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The Business of Blending In

For soldiers in the field, becoming one with the environment is a matter of life or death.

Words by Rae Nudson

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Makeup and special effects artist
Bobbie Weiner didn’t set out to change the faces of the American military. But when the US Armed Forces was looking for new camouflage face paint, she realized she could fill that need. Weiner’s makeup—sold under the name Bobbie Weiner Enterprises—can withstand sweat and inclement weather, and it was initially created so fans could wear their team’s colors to sports games. Since the late 1990s, her company has produced colored cosmetics specifically made for soldiers. “I just know makeup, and I know what works and what doesn’t work,” Weiner tells me in her Miami office.

Weiner started working as a makeup artist for TV and film after her wealthy husband divorced her when she was 46 and she needed to get a job. She went to beauty school at the suggestion of a stylist at her hair salon; they said her personality was well-suited to the work, which was plentiful in Los Angeles, where she was living at the time. One of her first gigs was for the 1994 cult horror film Pumpkinhead II, where she earned $35 for her first night of work. A poster from the film now hangs on the wall in Weiner’s concrete-floored office, along with other TV and movie memorabilia. I am sitting on a bright red, lip-shaped couch, surrounded by frightening dolls, monster masks, and other relics of her work on horror movies. After stints on other B movies and the TV show Renegade, Weiner was hired for the 1997 film Titanic, to help make the actors floating in the water look frozen to death. To keep the makeup from coming off in the water as the cameras were rolling, Weiner added powder to her product and applied several layers to make sure it stayed on.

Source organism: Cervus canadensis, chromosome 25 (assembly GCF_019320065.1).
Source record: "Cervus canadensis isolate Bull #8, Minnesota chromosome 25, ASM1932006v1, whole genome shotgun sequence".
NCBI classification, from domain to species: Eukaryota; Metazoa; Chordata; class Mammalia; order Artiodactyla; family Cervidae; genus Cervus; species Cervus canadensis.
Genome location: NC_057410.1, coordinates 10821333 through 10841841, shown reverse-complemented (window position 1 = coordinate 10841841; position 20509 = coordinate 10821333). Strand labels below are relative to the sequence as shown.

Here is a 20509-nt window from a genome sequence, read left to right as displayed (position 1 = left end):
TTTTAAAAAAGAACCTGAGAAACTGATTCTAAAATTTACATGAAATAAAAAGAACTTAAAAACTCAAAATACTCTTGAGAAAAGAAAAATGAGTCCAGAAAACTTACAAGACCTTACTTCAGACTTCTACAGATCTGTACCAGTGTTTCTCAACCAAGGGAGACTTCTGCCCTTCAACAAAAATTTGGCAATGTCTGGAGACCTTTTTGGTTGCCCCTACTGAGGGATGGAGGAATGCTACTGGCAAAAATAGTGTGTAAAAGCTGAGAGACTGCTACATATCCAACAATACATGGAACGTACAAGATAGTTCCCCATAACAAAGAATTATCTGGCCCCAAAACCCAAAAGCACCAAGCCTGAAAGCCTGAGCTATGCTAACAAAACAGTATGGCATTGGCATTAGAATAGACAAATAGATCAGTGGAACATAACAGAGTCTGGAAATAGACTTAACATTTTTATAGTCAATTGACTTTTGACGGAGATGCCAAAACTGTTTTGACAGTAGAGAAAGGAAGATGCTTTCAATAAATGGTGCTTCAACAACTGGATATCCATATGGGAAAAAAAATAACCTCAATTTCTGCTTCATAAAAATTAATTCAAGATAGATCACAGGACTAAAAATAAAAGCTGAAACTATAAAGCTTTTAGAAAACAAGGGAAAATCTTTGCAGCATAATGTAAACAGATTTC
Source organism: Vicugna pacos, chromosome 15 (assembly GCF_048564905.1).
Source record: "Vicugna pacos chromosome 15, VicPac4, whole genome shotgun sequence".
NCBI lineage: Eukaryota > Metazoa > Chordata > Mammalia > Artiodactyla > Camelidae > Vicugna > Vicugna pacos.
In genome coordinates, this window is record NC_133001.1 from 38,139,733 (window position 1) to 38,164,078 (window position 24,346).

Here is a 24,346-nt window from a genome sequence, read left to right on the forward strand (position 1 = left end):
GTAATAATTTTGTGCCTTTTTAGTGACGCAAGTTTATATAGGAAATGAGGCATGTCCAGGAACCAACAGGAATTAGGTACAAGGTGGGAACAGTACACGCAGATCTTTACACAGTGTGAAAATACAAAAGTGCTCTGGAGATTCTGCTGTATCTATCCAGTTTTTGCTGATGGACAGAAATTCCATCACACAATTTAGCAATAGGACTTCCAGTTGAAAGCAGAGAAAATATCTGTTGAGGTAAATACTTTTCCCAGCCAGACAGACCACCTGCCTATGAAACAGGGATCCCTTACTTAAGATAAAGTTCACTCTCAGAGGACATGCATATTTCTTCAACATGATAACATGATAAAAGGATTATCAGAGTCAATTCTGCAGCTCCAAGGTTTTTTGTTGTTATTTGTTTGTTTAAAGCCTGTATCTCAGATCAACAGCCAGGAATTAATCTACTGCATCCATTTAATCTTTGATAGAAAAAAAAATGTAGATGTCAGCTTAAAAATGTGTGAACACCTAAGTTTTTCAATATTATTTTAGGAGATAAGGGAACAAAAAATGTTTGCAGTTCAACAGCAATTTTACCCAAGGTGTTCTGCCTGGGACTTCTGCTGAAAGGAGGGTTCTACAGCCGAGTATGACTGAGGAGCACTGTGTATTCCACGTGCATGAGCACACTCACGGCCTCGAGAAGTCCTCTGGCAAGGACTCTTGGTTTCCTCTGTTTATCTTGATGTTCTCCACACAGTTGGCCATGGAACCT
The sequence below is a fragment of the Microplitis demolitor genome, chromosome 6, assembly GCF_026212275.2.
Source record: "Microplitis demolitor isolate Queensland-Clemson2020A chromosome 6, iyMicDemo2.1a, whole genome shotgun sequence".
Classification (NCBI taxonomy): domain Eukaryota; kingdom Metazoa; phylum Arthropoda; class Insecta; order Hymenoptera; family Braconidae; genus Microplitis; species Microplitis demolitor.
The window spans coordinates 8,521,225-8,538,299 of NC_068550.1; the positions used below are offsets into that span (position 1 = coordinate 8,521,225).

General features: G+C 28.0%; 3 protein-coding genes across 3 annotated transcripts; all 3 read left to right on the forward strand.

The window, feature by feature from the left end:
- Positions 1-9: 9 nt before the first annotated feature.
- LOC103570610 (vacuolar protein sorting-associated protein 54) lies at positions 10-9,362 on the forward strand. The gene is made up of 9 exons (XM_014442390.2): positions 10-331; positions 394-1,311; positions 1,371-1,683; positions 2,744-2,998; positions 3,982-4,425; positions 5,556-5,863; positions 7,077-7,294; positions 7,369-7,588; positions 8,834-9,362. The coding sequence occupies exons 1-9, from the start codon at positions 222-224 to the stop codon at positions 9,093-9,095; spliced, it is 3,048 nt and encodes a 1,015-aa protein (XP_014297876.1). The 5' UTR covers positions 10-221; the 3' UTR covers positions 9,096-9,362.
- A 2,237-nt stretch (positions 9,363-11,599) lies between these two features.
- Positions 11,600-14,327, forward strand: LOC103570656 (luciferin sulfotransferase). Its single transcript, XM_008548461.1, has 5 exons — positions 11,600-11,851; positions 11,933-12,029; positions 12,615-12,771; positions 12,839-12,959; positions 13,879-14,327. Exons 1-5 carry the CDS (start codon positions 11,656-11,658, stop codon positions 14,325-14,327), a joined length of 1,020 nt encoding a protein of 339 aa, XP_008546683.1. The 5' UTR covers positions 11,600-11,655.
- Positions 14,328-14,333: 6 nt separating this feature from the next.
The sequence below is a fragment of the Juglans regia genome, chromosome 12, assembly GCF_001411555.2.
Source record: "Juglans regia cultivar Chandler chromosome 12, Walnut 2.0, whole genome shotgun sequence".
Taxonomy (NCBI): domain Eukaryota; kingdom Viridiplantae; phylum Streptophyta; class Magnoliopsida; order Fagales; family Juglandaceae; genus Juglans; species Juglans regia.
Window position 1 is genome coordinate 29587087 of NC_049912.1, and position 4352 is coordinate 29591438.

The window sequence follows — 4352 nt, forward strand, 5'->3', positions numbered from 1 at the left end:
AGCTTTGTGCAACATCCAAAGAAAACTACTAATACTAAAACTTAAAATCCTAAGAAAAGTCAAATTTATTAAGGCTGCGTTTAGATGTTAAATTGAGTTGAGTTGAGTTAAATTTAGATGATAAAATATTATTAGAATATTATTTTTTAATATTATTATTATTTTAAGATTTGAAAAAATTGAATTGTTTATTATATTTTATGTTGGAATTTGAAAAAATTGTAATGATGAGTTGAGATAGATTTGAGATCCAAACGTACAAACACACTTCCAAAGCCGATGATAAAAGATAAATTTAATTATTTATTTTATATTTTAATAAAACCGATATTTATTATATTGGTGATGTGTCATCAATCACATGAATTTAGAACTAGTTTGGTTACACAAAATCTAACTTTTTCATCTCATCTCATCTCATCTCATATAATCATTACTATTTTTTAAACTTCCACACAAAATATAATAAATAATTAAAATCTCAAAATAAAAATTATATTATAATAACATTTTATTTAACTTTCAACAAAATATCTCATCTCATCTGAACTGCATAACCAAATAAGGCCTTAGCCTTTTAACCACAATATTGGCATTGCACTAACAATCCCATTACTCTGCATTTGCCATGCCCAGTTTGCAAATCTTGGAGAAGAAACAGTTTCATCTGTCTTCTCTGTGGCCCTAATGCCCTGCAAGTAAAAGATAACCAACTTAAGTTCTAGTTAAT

For the average soldier on a mission, camouflage face paint often isn’t necessary: if you’re traveling in a truck or a helicopter, the enemy probably knows you’re coming, one veteran points out. “I think it really depends on the mission at hand and also the environment that we’re in. I’m not going to use camouflage if I’m in the desert of Iraq, but I am going to use it in the mountains of Afghanistan, where some mountains do actually have trees,” says Command Sergeant Major Philip Blaisdell from the Leader Training Brigade. 

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One day on set, one of Leonardo DiCaprio’s stunt doubles asked Weiner for blue and gold face paint that he could wear to a San Diego Chargers game. When she later asked him how the game went, he raved about her makeup. “We were on TV, and everyone wanted to know where we got the face paint,” he said, according to Weiner’s 2011 memoir. Sensing an opportunity, Weiner brought prototypes of her makeup to the University of California, Los Angeles, where she made a deal to sell it in the university bookstore.

Before Titanic came out, Weiner was featured on a San Diego morning show doing a makeup demonstration that showcased her special effects makeup from the highly anticipated film. San Diego is also near the Marine Corps Base Camp Pendleton, and the manager of the base’s post exchange—the department store where military personnel can buy supplies—saw Weiner’s segment. He called her to set up a meeting and told her he was looking for a new camouflage face paint to replace what they’d been using.

“He told me the stuff stinks, the kids won’t wear it, they break out, it’s greasy. It was like taking butter and putting it on your face,” she says. Weiner spent the next few weeks mixing samples by hand for the military and lining up a way to manufacture it. The resulting paint had no scent, and was easier to wear and safer to use than dirt or feces. Her work paid off: Weiner eventually began selling her makeup to every branch of the US Armed Forces, as well as about ten other militaries worldwide.